This collection of news chum (perhaps the ultimate for this trip, or the penultimate) all relates to Southern California:
- Adaptive Reuse of the HeraldEx Building. Whereas other cites let decaying buildings rot, Los Angeles turns them into film sets. When the only real competition to the LA Times — the Los Angeles Herald Examiner — closed down back in 1989 (I still have copies of the last issue), the architectural gem that what the HeraldEx building in downtown (designed by Julia Morgan, the same architect behind Hearst Castle) shut down as well. It has had an active life since then as a filmset — not only serving as a newsroom, but as a prison and number other locals. The site has finally been sold by the Hearst Organization, and is slated to become a mix of creative offices and mixed use, preserving the architectural quality of the building and the ornate lobby.
- The 213 Expands. The area code 213 is just a shadows of what it once was. In the early days, it covered all of Southern California. Nowadays, it just covers the downtown core. But no more. The 323 area code is running out of numbers, and with 213 projected to be good until 2050, they are expanding 213 to be an overlay for 323 as well. Me? I’m in 818, although when I was much younger I was in 213 (but that area is now 310).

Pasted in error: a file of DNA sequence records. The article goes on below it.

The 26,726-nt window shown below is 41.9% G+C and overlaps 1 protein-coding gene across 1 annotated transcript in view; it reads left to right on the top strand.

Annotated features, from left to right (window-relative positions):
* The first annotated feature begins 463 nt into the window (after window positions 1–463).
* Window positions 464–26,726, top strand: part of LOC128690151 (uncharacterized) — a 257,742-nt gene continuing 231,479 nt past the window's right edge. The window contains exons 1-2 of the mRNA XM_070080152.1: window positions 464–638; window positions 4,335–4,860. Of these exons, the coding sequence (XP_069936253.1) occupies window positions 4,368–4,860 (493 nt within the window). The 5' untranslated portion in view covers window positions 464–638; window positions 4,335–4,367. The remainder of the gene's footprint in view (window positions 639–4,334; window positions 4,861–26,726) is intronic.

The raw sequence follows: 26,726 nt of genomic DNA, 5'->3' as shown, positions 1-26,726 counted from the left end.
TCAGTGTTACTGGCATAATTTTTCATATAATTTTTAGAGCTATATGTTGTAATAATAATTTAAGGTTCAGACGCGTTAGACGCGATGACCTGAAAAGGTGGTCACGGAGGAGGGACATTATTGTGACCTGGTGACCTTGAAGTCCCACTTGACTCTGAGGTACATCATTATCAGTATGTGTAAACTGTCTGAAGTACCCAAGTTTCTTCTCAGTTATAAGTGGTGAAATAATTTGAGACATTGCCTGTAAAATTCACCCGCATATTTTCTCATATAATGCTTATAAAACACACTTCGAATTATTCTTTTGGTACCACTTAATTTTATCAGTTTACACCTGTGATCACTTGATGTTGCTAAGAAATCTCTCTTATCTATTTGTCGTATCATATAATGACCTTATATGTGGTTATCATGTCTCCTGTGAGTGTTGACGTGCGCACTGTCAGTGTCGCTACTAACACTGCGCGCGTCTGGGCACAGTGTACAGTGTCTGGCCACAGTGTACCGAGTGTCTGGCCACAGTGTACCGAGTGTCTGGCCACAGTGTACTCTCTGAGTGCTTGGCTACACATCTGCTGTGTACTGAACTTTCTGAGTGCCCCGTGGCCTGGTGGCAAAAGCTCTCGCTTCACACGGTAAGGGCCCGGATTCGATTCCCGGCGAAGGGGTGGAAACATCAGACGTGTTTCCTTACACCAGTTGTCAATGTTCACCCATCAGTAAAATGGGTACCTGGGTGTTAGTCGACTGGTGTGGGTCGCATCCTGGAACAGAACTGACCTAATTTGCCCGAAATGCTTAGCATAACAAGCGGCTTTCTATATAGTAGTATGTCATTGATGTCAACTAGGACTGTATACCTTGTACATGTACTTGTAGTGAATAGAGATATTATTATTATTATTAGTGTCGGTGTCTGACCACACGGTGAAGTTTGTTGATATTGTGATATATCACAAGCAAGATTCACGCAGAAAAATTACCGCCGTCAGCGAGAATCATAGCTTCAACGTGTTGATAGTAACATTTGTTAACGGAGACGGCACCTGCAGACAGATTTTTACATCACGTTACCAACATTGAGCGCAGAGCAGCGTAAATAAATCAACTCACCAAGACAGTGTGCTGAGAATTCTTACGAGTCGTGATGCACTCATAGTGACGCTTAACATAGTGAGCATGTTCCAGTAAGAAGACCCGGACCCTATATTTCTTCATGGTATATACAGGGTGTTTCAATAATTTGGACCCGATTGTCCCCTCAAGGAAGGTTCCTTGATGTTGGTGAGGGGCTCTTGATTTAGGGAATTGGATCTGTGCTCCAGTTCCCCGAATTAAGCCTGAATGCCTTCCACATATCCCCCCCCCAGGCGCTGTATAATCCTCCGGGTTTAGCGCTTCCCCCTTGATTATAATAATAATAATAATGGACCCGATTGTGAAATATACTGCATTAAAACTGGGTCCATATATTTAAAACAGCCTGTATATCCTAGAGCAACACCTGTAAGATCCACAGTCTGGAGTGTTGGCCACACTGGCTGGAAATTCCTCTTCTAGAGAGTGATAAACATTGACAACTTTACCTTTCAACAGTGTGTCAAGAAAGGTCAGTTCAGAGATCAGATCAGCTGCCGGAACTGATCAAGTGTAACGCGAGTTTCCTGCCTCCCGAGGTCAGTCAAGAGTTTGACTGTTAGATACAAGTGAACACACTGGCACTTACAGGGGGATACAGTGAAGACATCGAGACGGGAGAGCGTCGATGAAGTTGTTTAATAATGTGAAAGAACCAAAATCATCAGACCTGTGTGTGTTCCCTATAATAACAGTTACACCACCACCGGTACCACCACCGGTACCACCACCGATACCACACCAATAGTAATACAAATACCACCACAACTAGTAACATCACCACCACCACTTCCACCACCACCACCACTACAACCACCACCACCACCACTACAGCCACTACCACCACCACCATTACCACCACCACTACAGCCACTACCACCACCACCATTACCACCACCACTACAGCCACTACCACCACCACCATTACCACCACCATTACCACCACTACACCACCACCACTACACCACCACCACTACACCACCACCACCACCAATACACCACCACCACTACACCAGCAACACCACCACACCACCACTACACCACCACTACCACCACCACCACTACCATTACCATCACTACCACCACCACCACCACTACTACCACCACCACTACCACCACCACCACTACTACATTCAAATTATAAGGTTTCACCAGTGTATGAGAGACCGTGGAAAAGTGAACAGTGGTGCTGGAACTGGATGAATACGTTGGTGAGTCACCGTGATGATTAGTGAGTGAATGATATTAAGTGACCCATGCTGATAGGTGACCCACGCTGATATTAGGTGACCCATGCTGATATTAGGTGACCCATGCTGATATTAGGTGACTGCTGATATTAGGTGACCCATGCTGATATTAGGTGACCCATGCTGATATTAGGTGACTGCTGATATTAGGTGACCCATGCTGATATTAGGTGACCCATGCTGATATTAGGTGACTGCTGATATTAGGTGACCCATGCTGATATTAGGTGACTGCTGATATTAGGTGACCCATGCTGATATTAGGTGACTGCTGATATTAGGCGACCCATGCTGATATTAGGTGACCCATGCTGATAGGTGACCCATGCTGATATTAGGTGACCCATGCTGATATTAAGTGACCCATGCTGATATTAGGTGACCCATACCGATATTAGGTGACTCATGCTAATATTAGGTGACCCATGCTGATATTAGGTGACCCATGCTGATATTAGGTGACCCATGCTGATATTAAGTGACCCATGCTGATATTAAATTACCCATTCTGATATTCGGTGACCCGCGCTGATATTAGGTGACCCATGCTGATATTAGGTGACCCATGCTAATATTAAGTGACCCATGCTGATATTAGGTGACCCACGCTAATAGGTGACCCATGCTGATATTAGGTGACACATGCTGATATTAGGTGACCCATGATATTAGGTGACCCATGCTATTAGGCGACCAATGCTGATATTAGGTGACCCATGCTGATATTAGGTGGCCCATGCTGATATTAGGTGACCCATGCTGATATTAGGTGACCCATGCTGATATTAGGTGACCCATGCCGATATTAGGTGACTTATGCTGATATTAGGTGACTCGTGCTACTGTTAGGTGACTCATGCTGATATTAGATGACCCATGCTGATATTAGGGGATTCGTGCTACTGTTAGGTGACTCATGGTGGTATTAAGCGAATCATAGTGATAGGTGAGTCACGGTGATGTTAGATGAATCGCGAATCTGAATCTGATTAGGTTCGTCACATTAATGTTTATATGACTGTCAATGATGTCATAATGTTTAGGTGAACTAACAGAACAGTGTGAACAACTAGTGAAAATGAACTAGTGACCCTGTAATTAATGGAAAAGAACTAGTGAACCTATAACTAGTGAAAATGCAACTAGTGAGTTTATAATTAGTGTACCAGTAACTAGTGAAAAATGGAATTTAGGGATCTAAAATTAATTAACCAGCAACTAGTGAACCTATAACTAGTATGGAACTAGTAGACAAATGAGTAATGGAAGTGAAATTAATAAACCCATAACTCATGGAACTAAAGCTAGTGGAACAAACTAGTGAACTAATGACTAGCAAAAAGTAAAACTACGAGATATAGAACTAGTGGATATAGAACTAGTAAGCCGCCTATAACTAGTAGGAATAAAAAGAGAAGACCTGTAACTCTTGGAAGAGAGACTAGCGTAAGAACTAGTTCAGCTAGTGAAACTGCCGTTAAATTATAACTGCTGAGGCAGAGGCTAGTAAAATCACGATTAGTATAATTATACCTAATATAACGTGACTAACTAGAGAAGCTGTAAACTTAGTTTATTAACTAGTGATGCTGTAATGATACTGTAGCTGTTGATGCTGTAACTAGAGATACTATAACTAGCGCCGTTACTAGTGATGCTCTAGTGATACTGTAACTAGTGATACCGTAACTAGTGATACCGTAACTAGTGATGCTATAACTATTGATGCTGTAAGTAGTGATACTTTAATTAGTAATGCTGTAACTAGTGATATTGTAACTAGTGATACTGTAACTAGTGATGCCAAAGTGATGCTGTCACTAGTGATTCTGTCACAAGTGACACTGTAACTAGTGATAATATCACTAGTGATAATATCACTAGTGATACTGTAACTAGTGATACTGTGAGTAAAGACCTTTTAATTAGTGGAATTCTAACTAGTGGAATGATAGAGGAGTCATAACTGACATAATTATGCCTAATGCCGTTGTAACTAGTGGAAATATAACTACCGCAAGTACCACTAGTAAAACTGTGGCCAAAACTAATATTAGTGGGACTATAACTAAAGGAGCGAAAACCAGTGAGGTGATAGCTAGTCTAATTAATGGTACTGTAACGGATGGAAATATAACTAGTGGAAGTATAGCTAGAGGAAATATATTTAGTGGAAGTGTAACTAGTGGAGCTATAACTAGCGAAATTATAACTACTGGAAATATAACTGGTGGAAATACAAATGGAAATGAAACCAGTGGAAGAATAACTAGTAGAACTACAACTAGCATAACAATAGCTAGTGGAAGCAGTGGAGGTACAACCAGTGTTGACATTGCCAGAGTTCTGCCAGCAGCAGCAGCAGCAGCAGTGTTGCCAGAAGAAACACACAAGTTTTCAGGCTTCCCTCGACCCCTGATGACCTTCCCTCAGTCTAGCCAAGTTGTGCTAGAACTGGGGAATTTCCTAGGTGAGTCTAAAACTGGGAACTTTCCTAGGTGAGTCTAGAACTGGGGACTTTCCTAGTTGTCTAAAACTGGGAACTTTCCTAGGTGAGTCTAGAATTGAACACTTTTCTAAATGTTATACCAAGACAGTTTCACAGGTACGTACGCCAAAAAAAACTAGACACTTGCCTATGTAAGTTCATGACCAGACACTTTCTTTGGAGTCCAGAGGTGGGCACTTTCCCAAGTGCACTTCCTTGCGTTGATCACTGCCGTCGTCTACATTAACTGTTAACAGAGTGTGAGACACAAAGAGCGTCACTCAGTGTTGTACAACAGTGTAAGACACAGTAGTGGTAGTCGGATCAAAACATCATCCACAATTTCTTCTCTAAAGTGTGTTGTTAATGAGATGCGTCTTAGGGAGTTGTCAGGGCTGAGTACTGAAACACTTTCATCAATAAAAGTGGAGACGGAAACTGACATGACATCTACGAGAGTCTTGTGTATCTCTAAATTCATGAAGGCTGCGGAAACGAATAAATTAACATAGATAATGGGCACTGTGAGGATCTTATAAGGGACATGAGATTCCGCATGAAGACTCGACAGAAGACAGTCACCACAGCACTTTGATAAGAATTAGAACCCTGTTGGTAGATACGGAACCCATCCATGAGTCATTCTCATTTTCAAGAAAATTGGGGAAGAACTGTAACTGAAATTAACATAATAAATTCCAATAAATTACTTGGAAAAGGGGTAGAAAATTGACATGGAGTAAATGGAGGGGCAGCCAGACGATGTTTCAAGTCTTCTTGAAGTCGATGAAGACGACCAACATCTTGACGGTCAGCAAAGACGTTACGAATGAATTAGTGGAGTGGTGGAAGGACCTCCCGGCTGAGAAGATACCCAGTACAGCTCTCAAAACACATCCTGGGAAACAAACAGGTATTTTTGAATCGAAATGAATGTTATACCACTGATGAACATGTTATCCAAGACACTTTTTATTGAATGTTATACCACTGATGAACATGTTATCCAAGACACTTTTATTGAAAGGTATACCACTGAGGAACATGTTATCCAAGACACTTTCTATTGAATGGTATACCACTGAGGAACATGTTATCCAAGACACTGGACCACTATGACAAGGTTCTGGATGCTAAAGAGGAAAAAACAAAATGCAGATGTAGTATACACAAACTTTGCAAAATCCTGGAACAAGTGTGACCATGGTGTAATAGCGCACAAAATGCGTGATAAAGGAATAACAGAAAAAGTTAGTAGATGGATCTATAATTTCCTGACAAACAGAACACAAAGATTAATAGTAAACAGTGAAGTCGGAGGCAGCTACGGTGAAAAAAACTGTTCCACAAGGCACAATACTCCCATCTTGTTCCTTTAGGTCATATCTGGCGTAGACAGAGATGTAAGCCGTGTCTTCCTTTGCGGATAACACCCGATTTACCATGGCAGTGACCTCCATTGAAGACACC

- Are They Building It With an Allen Wrench? The first Ikea in Southern California was in Burbank. We’re in there regularly; it is across the street from the Colony Theatre and their restaurant makes a great grab for dinner before the show. But that Ikea is a dead furniture store walking. Construction workers have been issued their hex nut wrenches, and America’s largest Ikea is being assembled a miles way in Burbank. The new 456,000-square-foot store will be twice as big as the original 242,000-square-foot location built in 1990 located about a mile down San Fernando Road from the new site near the 5 freeway.
- The Worm Capital of the World. When you think of Compton, what comes to mind? The recent “Out of Compton” movie? How about the worm capital of the world? Compton is home to Rainbow Mealworms, one of the largest suppliers of mealworms. Worms and crickets are being touted as “the next sustainable protein source“, although it may not be as eco friendly as is being touted. The LA Times has an article on the growing use of edible insects, and Rainbow Mealworm’s part in it.
ETA: Some sad news:
- The End of the Line. Allied Model Trains used to be a great store on the Westside, with not only trains but loads of books on train history. Around 1990, it moved to Culver City, in a building that was modeled after Union Station downtown. In 2007, the long-time owner sold the business and moved it down the street (the Union Station-model becoming a Samys Camera). Business continued to dwindle, and in July, Allied Model Trains (now owned by The Whistle Stop in Pasadena) closed its doors for good. There was going to be an auction of the remaining stock. Now that’s on hold, as a fire last night damaged the store and stock. After 69 years, there is no longer a train store on the westside.